“Is wheat really bad for us?”
A student from the recent batch of six-week millet journey asked. She is not gluten-intolerant and has no specific food allergies. But I had to explain it to her, and this gave me the idea for this week’s column, too.
Long before the Green Revolution, there were ancient varieties of wheat being grown in India. These are almost extinct today, and everything about wheat is complicated. The proteins, precisely glutenins and prolamins, have become so complicated our body shows auto-immune responses and we are asked to stop eating wheat. That’s not the solution. There has to be some intermediate grain to help you with the transition.
Paigambari wheat, along with other traditional varieties like emmer wheat, is the answer.
Paigambari variety has glycemic index of 55 and low gluten. It is the only wheat that has maximum folic acid, 267 per cent more minerals and 40 per cent more proteins. It is no less than a superfood for your gut.
The recipe today is close to my heart. Growing up it was never noodles or pasta on Sundays. The fresh aroma of crispy Sindhi Koki dunked in thick homemade dahi and a crunch of homemade Sindhi papad was enough.
Read more for the step-by-step recipe.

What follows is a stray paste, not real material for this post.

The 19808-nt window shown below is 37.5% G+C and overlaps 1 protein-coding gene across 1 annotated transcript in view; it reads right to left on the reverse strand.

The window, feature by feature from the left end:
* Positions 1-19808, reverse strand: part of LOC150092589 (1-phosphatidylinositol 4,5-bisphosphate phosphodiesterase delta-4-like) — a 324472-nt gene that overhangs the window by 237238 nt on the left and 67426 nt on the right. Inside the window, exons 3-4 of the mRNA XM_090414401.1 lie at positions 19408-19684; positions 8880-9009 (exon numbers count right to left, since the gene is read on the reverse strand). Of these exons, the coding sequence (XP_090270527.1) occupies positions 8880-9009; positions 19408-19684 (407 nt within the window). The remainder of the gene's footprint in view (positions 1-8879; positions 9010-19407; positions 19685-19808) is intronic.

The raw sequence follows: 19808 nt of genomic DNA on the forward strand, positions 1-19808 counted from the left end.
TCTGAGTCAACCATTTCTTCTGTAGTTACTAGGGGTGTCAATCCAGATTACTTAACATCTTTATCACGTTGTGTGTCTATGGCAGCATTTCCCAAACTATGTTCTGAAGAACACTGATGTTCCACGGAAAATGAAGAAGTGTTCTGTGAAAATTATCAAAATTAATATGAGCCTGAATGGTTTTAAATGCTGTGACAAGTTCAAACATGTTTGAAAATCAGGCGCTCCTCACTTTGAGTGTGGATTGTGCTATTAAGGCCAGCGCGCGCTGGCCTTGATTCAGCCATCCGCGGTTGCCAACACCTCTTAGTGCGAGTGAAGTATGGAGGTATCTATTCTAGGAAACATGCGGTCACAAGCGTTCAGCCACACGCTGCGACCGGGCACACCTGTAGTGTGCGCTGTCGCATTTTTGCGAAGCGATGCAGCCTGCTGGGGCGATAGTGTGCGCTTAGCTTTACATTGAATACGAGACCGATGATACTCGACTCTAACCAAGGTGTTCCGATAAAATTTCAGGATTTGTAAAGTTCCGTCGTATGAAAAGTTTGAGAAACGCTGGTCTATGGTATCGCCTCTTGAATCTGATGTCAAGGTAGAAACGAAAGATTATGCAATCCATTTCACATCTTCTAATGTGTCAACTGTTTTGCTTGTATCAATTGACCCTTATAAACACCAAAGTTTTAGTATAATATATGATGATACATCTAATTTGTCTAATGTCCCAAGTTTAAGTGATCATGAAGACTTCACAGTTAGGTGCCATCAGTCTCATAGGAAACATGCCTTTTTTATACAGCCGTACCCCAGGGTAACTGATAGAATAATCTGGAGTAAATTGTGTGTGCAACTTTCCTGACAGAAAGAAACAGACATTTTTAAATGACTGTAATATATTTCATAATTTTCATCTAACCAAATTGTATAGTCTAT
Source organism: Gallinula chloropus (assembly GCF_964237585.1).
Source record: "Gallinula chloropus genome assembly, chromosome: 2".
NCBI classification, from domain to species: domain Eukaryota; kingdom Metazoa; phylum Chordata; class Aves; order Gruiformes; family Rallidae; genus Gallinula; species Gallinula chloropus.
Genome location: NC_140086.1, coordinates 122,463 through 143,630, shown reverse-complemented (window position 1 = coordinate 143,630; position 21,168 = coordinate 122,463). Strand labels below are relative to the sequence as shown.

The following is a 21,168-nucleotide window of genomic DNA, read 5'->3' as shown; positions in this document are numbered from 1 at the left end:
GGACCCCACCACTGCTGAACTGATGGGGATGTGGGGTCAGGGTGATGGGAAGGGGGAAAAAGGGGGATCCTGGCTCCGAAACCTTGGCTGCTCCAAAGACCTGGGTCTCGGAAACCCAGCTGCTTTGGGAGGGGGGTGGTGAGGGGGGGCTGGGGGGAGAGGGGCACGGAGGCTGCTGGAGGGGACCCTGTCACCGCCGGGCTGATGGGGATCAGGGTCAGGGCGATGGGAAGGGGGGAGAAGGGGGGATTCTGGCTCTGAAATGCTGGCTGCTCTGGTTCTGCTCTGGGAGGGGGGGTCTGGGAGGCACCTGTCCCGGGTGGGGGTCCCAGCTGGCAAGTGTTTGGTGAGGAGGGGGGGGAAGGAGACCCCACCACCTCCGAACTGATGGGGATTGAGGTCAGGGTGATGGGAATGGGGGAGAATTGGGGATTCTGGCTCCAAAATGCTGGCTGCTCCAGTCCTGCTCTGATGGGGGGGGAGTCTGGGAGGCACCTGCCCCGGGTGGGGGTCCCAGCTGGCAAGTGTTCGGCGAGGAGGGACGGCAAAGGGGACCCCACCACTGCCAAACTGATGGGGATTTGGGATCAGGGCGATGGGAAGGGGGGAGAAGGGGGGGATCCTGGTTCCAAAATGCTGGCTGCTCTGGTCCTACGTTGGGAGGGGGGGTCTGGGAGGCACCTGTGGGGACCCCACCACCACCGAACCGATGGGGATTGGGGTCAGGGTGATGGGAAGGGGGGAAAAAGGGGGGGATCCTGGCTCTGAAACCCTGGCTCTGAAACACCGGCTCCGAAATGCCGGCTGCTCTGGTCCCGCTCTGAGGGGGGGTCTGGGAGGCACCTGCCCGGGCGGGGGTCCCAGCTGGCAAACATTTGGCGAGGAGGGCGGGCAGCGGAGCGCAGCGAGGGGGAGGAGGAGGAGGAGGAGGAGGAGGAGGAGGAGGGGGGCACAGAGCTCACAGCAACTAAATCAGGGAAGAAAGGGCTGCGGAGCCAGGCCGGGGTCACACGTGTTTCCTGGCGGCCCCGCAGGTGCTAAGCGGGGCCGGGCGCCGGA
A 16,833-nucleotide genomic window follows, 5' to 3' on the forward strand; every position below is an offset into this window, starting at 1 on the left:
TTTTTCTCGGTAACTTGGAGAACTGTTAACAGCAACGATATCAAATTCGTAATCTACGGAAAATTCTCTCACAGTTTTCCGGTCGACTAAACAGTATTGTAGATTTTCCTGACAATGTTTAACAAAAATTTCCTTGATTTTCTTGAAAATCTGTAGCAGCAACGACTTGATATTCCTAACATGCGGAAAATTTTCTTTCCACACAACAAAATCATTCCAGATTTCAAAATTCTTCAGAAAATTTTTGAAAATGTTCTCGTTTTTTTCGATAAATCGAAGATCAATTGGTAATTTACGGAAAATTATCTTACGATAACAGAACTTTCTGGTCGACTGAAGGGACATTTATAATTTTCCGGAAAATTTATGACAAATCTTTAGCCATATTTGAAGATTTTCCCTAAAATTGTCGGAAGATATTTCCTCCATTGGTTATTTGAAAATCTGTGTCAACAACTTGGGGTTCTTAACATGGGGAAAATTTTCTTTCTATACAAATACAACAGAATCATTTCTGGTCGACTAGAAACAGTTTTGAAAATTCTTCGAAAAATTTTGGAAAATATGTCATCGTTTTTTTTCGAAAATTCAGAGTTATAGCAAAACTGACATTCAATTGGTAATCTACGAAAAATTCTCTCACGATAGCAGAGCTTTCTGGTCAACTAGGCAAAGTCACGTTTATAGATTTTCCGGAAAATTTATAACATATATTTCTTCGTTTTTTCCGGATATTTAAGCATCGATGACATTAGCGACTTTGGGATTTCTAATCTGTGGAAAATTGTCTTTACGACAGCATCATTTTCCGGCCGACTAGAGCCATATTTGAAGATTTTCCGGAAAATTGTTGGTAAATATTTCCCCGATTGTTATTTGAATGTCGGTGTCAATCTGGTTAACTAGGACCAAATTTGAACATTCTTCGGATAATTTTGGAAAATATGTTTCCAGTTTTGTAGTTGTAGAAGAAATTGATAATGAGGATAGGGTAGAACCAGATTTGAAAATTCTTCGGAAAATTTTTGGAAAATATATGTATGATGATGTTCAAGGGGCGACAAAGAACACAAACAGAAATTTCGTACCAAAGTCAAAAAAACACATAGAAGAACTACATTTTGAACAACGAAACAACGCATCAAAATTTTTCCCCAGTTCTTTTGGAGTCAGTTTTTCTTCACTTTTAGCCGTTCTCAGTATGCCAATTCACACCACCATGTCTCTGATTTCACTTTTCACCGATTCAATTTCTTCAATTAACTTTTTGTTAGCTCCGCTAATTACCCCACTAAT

Ingredients: (makes 4)
· 1.5 cups Paigambari wheat flour
· 1 cup finely-chopped onions
· ½ cup finely-chopped coriander leaves
· 2 tbsp cold pressed oil
· 1 green chilli finely-chopped (optional)
· 1 tbsp pomegranate seeds powder (anardana powder)
· 1 tsp cumin seeds
· ½ tsp red chilli powder
· ½ tsp turmeric powder
· Rock salt to taste
· Lukewarm water to knead a tight dough
View this post on Instagram
1. In a deep bowl, mix flour, onion, coriander leaves, green chillies and all the spices. Add cold-pressed oil and mix without adding water.
2. Now add a small amount of water and continue to knead. Do not overdo it. Refer to the video shared.
3. Once a tight dough is formed, divide it in 4 equal parts.
4. Grease a cast iron tawa (griddle). And gently roast these dough balls from both the sides like a patty. Once done, keep them aside and allow them to cool.
5. Once cooled, roll out Koki like you roll out a thick chapati. This is a hack I have learnt from my mother.
6. Cook this rolled out Koki from both the sides. If required, make small cuts for that desired crunch.
7. Serve hot and pair it with homemade curd and Sindhi papad. It can also be enjoyed with your evening chai.
(Shalini Rajani is the founder of Crazy Kadchi and holds innovative Millets Cooking Workshops for all age groups)